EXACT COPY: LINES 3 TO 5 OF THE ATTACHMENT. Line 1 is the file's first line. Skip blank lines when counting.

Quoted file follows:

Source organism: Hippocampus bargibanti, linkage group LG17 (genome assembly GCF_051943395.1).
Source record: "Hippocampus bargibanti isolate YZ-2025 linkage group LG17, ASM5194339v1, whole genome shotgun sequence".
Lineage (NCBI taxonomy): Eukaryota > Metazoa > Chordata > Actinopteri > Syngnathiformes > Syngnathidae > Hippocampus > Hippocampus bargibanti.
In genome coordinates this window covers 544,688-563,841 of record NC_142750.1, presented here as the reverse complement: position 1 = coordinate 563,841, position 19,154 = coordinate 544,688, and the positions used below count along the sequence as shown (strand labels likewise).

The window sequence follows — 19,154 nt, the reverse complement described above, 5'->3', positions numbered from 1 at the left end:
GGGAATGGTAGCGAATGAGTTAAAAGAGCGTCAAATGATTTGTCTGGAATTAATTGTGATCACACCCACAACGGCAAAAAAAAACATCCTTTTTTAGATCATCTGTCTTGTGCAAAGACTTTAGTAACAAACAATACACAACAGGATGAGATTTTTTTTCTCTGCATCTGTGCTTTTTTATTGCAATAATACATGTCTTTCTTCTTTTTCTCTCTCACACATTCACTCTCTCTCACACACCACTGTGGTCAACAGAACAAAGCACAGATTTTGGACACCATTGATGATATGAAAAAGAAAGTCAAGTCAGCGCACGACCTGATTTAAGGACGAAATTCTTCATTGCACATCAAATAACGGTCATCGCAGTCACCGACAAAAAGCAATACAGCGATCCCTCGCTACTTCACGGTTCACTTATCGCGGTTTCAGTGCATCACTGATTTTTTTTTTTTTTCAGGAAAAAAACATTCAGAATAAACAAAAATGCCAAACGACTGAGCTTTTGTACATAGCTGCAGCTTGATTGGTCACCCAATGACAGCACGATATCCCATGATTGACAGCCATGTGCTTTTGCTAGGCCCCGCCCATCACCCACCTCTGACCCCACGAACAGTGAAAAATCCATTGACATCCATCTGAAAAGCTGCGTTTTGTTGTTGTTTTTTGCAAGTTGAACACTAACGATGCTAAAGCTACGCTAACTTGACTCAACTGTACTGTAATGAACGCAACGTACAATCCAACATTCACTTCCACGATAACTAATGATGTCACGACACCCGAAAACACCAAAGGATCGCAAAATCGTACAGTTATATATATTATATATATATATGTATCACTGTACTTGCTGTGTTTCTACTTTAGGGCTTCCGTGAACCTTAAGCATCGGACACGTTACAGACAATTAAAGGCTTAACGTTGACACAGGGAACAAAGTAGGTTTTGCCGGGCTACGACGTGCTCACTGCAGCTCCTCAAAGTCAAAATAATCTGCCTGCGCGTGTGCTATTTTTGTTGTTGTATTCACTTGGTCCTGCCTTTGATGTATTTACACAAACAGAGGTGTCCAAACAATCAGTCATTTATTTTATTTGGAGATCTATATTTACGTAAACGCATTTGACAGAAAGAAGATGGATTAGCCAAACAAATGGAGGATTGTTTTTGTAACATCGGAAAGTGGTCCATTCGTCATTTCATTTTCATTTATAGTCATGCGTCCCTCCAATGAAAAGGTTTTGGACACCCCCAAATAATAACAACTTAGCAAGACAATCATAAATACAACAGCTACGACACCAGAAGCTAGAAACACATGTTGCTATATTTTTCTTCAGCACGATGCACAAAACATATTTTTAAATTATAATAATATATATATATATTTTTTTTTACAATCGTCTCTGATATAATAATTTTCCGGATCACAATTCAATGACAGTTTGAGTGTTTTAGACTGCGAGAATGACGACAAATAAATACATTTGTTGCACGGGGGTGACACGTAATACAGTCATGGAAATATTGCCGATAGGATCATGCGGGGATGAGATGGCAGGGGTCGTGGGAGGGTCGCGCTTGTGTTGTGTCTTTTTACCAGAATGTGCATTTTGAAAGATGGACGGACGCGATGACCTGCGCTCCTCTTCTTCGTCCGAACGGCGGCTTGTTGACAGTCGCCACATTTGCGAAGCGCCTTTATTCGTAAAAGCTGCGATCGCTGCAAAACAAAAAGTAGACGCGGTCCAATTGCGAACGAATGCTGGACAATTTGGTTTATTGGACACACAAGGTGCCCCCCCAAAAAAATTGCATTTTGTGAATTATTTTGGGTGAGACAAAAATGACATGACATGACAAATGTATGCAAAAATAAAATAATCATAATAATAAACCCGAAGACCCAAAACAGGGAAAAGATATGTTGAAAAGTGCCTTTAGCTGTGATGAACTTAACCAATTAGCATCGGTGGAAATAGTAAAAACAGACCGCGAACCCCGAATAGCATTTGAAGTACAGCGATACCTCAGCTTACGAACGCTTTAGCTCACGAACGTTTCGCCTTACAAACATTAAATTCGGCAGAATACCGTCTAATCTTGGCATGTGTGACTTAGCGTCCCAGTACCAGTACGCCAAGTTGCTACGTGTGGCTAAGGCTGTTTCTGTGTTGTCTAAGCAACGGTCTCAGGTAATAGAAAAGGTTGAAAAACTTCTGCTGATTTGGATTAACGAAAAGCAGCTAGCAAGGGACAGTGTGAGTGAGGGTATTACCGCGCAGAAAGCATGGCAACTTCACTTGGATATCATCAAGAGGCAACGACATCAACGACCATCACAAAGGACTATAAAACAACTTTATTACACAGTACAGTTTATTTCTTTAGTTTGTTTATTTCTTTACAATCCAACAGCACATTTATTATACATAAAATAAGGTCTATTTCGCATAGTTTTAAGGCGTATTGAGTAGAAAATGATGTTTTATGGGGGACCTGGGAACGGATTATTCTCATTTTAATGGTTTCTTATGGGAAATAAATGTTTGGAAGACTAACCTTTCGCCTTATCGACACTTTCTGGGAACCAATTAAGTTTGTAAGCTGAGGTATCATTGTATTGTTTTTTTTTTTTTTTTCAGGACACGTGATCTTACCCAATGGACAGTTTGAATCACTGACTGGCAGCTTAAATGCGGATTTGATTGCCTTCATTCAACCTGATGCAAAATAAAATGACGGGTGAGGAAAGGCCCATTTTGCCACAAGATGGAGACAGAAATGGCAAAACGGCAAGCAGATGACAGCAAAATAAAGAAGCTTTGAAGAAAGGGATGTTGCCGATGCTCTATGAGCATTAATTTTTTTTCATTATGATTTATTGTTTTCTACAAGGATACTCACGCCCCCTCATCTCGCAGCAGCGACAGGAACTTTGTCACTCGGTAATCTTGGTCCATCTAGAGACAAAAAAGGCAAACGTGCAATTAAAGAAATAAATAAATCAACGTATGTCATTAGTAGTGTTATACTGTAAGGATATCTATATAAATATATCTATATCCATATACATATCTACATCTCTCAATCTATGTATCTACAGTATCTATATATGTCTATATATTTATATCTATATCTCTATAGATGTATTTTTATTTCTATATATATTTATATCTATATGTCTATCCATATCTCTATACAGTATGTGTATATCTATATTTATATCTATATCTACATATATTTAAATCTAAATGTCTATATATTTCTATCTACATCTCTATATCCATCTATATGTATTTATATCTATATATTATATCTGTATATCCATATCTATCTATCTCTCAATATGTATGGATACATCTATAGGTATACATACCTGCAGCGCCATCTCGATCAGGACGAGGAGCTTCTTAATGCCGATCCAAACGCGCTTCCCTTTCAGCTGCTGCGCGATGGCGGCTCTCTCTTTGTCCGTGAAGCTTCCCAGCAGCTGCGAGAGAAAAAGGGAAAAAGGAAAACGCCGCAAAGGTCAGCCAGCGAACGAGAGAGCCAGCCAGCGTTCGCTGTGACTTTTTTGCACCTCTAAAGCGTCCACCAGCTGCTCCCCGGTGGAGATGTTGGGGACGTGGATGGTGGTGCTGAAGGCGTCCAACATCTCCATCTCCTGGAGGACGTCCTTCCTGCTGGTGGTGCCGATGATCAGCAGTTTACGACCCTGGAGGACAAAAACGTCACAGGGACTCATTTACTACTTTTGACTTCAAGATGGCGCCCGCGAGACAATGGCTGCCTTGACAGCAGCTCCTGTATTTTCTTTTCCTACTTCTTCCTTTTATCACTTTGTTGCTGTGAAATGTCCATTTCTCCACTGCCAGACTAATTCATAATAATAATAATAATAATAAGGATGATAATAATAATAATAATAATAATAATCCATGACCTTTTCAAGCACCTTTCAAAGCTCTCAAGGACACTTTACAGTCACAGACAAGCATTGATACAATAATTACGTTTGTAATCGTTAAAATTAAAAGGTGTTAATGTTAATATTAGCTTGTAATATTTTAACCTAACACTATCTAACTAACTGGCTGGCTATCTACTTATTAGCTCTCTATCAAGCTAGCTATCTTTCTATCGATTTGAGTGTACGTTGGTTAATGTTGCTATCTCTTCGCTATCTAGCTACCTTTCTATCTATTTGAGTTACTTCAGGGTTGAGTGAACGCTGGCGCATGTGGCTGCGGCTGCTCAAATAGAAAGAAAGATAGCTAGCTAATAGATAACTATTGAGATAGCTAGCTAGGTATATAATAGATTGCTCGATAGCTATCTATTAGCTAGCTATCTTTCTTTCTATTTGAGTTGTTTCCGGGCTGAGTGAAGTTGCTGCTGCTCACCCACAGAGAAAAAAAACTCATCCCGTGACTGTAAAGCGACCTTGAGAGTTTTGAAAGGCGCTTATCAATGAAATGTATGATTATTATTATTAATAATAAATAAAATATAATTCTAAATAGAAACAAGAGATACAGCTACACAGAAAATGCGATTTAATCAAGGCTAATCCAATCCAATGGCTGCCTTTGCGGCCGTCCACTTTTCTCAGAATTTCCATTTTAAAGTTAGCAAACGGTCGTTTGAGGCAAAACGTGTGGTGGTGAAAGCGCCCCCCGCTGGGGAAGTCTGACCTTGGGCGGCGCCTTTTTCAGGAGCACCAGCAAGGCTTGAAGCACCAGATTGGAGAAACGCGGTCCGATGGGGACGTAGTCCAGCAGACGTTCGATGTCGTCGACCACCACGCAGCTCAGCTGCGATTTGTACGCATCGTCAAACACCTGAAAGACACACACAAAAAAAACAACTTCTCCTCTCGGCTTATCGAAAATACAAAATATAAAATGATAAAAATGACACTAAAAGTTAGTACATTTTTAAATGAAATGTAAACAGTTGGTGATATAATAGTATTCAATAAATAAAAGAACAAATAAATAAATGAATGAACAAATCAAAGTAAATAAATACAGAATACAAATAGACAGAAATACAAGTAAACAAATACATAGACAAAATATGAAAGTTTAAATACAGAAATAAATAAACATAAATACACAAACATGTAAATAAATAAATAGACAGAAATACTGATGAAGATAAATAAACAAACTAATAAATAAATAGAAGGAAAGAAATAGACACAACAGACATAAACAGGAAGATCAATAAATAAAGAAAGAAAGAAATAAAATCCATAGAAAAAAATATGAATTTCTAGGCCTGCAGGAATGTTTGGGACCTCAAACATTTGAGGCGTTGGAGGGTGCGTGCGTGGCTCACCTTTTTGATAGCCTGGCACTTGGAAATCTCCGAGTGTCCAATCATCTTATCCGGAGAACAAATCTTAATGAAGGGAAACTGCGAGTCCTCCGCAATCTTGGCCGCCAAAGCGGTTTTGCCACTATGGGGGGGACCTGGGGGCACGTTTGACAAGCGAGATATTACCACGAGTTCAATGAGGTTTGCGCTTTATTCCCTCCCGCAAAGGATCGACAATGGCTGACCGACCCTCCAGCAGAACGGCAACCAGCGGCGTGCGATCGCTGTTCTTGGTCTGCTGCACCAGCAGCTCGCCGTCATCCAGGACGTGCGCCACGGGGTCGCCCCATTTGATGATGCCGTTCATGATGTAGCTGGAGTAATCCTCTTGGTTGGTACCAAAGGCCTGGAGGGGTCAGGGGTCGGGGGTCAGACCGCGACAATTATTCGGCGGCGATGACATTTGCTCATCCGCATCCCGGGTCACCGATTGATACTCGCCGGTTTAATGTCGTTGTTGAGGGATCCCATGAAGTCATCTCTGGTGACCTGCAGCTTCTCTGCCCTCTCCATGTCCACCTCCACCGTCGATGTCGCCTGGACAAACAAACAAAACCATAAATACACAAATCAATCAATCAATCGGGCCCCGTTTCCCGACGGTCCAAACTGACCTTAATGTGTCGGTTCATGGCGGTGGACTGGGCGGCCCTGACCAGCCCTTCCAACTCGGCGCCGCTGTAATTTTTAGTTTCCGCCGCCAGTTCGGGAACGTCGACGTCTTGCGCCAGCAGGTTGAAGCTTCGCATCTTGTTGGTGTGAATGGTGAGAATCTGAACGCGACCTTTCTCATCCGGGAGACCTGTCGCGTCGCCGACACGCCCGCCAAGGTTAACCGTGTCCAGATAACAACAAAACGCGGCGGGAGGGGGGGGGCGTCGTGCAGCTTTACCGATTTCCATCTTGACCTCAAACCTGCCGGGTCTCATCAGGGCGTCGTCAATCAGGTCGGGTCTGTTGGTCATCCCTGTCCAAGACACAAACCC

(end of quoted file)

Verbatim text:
Lineage (NCBI taxonomy): Eukaryota > Metazoa > Chordata > Actinopteri > Syngnathiformes > Syngnathidae > Hippocampus > Hippocampus bargibanti.
In genome coordinates this window covers 544,688-563,841 of record NC_142750.1, presented here as the reverse complement: position 1 = coordinate 563,841, position 19,154 = coordinate 544,688, and the positions used below count along the sequence as shown (strand labels likewise).

The window sequence follows — 19,154 nt, the reverse complement described above, 5'->3', positions numbered from 1 at the left end: